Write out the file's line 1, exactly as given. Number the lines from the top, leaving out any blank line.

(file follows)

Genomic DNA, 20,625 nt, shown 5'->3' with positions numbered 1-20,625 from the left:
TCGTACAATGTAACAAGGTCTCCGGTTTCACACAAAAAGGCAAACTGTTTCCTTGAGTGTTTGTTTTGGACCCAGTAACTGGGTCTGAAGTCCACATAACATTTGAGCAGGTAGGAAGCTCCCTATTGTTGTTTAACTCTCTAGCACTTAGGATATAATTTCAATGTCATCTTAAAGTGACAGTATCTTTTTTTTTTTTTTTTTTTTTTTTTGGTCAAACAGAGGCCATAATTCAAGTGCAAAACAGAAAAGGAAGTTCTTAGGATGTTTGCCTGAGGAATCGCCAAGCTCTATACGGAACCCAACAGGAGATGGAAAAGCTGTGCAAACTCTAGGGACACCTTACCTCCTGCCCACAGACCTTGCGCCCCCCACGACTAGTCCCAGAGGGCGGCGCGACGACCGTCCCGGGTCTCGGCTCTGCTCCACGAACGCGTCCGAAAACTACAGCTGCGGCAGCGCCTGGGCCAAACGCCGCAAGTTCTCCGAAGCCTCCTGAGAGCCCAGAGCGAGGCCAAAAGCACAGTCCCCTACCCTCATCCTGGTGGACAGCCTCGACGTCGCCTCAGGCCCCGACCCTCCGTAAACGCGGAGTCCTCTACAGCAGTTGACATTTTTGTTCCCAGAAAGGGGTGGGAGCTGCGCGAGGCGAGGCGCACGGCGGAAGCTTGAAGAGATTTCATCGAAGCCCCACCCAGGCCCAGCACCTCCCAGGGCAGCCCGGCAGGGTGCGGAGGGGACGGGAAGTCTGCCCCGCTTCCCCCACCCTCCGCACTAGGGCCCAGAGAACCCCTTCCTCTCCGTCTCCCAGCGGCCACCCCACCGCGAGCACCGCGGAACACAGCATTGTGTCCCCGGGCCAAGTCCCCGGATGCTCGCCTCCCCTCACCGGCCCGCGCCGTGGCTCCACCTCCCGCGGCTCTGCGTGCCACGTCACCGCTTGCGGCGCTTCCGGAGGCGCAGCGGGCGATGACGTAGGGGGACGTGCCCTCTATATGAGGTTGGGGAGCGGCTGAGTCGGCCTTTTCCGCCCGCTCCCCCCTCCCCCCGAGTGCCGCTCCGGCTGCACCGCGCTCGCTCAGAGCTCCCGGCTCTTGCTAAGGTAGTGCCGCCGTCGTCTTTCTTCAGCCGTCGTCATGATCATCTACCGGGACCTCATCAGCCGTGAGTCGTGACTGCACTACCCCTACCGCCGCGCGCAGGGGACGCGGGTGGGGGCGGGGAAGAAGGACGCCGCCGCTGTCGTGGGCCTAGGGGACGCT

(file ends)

Genomic DNA, 20,625 nt, shown 5'->3' with positions numbered 1-20,625 from the left: